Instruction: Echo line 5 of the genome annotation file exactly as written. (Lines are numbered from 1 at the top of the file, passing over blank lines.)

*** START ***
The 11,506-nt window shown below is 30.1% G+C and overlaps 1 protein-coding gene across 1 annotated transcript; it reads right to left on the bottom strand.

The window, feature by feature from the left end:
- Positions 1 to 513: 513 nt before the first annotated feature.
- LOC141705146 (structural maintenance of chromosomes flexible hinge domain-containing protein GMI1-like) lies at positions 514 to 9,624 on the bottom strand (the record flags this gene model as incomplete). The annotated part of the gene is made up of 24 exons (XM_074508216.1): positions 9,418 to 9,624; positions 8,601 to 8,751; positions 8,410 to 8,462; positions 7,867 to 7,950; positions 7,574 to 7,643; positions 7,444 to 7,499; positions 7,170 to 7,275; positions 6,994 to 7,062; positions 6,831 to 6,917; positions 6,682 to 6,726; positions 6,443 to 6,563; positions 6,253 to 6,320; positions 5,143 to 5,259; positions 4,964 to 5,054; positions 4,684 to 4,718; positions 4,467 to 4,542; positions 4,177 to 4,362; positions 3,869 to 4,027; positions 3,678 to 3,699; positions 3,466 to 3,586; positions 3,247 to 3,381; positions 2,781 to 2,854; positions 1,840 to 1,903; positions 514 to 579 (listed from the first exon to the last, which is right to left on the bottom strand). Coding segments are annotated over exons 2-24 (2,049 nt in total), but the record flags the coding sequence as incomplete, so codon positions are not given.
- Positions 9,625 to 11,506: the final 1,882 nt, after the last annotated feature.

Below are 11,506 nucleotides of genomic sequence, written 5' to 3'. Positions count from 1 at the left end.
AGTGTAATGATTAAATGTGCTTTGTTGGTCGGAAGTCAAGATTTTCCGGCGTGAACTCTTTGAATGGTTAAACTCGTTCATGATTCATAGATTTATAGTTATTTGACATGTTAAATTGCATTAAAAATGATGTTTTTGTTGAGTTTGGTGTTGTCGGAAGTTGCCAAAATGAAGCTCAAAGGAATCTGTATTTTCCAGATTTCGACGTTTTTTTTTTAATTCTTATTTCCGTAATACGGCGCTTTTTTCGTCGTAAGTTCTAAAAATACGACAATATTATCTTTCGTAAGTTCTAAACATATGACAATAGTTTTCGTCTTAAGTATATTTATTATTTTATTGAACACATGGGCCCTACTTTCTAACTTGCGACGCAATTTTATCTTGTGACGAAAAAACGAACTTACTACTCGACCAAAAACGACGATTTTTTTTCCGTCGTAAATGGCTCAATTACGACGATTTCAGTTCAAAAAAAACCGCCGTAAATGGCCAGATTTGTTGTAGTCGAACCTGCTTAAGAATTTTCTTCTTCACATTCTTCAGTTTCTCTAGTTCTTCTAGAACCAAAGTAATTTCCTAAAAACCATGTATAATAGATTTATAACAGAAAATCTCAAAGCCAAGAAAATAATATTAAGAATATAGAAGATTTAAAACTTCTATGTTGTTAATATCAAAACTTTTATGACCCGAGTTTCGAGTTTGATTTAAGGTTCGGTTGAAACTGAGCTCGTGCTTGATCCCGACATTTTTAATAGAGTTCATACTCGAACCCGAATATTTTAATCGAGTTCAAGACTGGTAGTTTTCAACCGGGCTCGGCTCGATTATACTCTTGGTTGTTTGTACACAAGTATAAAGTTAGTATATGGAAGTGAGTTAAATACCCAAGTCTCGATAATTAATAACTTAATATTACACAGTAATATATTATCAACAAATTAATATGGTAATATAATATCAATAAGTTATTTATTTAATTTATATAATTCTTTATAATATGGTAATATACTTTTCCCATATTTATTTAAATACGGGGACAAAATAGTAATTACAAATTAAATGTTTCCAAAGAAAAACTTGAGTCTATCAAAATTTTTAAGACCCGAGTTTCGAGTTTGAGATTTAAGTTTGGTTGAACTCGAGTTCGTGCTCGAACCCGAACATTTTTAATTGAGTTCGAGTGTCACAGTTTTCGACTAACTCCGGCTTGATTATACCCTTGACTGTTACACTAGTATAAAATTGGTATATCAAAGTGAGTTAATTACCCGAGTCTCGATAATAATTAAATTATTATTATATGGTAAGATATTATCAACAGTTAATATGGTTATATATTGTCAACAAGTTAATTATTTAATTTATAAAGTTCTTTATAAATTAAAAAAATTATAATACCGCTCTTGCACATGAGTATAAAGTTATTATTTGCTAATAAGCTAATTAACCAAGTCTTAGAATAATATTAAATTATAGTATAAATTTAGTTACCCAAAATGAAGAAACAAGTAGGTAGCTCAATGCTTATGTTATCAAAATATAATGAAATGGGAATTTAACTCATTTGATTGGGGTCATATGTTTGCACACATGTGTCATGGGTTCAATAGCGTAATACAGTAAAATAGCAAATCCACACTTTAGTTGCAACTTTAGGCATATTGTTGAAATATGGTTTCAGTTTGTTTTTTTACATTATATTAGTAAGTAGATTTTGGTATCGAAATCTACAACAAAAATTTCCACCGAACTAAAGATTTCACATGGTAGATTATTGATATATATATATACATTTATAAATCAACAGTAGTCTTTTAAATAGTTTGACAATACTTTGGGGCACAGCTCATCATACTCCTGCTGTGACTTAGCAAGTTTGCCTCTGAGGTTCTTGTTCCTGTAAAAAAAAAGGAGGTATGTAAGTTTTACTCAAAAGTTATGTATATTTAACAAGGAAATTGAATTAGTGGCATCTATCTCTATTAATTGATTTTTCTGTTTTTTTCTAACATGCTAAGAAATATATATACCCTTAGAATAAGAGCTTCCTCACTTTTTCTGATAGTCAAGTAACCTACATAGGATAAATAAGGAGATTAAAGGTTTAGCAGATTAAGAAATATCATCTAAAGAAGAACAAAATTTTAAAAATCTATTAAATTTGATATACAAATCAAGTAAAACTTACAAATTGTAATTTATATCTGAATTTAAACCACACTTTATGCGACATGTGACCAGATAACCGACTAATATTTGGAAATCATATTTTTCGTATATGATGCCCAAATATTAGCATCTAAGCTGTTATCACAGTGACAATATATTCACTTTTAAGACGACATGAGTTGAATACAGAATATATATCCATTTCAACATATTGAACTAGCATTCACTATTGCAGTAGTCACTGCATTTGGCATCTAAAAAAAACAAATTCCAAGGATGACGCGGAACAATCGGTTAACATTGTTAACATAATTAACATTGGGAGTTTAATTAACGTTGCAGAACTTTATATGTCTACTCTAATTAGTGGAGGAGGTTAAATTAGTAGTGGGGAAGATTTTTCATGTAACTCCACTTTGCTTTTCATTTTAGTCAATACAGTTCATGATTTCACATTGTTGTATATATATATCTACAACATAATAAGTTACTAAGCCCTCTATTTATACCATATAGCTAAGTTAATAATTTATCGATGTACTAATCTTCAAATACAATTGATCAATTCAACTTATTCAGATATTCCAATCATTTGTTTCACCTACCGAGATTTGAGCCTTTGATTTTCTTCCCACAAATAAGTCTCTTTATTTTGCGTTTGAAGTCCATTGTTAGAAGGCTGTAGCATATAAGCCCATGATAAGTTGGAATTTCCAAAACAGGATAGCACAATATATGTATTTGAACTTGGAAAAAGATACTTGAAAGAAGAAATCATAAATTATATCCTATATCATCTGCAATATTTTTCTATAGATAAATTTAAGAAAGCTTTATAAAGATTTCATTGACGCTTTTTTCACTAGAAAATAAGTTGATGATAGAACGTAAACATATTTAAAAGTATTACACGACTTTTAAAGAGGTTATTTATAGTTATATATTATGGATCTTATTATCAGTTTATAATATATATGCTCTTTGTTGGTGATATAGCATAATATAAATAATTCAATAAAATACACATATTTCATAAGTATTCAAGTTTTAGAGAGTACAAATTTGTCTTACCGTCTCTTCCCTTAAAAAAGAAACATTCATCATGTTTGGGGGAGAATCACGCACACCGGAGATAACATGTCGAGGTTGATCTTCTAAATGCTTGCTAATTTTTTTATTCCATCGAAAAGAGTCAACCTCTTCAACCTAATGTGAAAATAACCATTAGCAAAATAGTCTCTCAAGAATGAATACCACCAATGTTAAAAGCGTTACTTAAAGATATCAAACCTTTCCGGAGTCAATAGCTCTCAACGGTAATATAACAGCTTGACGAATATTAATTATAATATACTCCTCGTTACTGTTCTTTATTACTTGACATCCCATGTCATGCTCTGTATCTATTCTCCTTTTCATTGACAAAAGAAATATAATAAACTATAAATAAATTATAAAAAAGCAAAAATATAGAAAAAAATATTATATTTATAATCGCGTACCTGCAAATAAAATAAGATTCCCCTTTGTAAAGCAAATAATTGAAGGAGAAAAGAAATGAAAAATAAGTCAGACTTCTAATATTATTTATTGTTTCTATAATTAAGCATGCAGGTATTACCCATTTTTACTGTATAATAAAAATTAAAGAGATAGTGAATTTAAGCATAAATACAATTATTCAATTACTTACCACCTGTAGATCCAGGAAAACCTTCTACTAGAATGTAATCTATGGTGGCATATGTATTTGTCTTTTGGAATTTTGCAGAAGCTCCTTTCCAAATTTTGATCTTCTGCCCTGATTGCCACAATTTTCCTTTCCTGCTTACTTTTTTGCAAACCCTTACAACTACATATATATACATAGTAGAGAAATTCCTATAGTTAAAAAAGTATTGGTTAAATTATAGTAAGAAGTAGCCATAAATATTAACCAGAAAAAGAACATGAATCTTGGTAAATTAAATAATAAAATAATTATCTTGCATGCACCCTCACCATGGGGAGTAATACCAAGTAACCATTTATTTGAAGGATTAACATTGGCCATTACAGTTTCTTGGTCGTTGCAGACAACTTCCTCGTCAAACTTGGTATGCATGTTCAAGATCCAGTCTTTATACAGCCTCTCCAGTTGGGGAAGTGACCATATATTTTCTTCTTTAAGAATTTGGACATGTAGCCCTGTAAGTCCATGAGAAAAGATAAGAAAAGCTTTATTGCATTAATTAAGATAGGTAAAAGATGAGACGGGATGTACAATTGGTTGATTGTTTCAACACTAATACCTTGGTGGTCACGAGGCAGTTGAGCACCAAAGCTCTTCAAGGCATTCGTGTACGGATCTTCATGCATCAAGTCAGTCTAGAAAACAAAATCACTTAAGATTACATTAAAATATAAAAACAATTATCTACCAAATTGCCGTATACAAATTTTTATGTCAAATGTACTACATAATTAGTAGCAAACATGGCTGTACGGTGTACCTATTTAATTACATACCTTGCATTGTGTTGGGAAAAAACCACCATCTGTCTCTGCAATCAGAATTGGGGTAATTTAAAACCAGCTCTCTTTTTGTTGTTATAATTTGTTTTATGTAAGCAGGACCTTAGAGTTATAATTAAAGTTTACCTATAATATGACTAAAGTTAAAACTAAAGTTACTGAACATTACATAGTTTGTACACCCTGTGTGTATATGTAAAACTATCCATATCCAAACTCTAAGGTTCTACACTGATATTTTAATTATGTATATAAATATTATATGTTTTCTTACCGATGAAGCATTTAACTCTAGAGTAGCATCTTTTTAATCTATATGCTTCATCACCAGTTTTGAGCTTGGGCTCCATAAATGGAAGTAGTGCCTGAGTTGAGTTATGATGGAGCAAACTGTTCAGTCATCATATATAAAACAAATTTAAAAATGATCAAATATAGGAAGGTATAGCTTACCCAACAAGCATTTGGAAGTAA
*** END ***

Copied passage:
- Positions 9,625 to 11,506: the final 1,882 nt, after the last annotated feature.